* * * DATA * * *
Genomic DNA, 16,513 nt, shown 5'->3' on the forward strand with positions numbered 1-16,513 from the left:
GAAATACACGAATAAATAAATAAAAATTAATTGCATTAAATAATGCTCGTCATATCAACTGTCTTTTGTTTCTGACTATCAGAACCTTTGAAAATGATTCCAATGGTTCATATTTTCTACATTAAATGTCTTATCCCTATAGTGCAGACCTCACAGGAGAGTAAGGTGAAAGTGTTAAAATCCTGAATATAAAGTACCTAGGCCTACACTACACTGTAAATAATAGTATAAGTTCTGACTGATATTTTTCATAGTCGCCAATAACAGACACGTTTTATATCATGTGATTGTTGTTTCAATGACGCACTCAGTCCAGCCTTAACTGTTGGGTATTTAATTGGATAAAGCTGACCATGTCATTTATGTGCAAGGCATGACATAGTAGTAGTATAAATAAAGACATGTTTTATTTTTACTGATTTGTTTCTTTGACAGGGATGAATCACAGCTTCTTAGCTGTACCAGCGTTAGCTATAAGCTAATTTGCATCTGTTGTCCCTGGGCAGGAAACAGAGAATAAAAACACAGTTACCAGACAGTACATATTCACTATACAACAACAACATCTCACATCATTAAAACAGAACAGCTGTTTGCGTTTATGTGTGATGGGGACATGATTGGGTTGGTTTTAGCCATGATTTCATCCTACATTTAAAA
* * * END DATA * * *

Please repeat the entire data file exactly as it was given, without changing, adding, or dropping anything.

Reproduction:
Genomic DNA, 16,513 nt, shown 5'->3' on the forward strand with positions numbered 1-16,513 from the left:
GAAATACACGAATAAATAAATAAAAATTAATTGCATTAAATAATGCTCGTCATATCAACTGTCTTTTGTTTCTGACTATCAGAACCTTTGAAAATGATTCCAATGGTTCATATTTTCTACATTAAATGTCTTATCCCTATAGTGCAGACCTCACAGGAGAGTAAGGTGAAAGTGTTAAAATCCTGAATATAAAGTACCTAGGCCTACACTACACTGTAAATAATAGTATAAGTTCTGACTGATATTTTTCATAGTCGCCAATAACAGACACGTTTTATATCATGTGATTGTTGTTTCAATGACGCACTCAGTCCAGCCTTAACTGTTGGGTATTTAATTGGATAAAGCTGACCATGTCATTTATGTGCAAGGCATGACATAGTAGTAGTATAAATAAAGACATGTTTTATTTTTACTGATTTGTTTCTTTGACAGGGATGAATCACAGCTTCTTAGCTGTACCAGCGTTAGCTATAAGCTAATTTGCATCTGTTGTCCCTGGGCAGGAAACAGAGAATAAAAACACAGTTACCAGACAGTACATATTCACTATACAACAACAACATCTCACATCATTAAAACAGAACAGCTGTTTGCGTTTATGTGTGATGGGGACATGATTGGGTTGGTTTTAGCCATGATTTCATCCTACATTTAAAA